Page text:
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As opioid epidemic rages, Canadians seek extreme measures to save lives

With the number of opioid related deaths in this country expected to surpass 4,000 in 2018, Canadians continue to search for answers – and consider more extreme measures – to address what half call a serious problem (46%) and one-quarter (24%) view as a crisis.

The latest public opinion survey from the Angus Reid Institute finds more than eight-in-ten Canadians (85%) say they would support mandatory treatment for anyone dealing with an opioid addiction. Further, half (48%) are willing to explore the decriminalization of all drugs in Canada. Public health officials in Vancouver and Toronto have recently proposed such a change in order to reduce fentanyl related overdose deaths.

But three years into a state of emergency in British Columbia, and despite $230 million in new funding to fight the opioid epidemic from the federal government, many say neither Ottawa (45%), nor their own provinces (43%) have done enough, and continue to call for more resources allocated to the epidemic.

Meantime, the prevalence of this issue continues to grow, hitting closer to home for many Canadians. The percentage who now say this is a serious problem or crisis within their own communities has risen eight points in the 14 months since the Angus Reid Institute last asked – from one-third (33%) to 41 per cent.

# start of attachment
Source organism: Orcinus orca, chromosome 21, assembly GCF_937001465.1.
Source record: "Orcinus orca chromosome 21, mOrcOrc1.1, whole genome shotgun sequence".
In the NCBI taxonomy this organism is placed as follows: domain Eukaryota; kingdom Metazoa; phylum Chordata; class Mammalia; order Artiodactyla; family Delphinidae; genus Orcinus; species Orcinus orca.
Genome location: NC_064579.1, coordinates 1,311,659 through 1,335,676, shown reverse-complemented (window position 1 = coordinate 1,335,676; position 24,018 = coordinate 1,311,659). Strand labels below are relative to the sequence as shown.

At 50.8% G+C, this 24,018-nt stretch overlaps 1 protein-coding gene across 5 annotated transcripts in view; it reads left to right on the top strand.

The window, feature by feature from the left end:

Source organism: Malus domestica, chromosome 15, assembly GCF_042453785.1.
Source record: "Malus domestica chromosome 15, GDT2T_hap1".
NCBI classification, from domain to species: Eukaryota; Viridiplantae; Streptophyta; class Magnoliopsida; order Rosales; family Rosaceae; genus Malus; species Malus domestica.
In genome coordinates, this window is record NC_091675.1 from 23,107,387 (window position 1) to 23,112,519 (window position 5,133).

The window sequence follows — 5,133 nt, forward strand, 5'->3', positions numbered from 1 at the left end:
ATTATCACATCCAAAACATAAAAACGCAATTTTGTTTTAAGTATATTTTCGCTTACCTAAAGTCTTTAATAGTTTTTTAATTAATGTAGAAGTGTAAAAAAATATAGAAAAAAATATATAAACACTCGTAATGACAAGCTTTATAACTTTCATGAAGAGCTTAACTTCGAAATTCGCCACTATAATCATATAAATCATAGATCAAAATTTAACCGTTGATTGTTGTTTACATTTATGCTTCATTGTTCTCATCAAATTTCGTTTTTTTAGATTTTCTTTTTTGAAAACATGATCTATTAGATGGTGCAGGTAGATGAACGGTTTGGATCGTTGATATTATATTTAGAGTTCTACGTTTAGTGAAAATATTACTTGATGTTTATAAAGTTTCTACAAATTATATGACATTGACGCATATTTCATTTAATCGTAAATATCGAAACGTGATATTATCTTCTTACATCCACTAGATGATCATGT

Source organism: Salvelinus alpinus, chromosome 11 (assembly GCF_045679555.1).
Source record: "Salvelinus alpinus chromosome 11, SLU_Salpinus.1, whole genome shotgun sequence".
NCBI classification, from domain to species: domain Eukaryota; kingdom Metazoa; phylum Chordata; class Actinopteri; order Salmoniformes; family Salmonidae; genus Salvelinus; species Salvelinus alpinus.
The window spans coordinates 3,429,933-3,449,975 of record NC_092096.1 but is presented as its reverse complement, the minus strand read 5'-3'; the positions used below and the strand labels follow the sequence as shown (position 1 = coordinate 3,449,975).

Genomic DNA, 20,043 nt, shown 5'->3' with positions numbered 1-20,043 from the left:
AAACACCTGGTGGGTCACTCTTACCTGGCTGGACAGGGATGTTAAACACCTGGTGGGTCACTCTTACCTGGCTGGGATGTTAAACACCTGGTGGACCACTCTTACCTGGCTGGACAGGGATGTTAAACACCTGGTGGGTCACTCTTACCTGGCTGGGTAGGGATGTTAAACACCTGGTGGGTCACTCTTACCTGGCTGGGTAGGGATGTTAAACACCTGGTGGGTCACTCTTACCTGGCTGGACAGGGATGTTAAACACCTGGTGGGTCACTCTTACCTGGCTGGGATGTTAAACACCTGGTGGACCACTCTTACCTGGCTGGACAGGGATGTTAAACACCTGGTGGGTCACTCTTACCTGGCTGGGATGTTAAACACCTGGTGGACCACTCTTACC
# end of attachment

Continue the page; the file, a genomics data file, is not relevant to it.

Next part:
More Key Findings:

  • One-in-five Canadians (17%) say they have a close friend or family member who has dealt with opioid addiction or dependence, while seven per cent say someone close to them has experienced an opiate-related overdose
  • Concern within ones own community has risen in every region of the country since November 2017. The largest increases in concern are in Manitoba (+18 points) and Alberta (+13 points), though concern remains highest in British Columbia overall at 52 per cent
  • Two-thirds of Canadians (66%) and at least six-in-ten across all age demographics say they support supervised-injection sites as a means to address opioid related deaths

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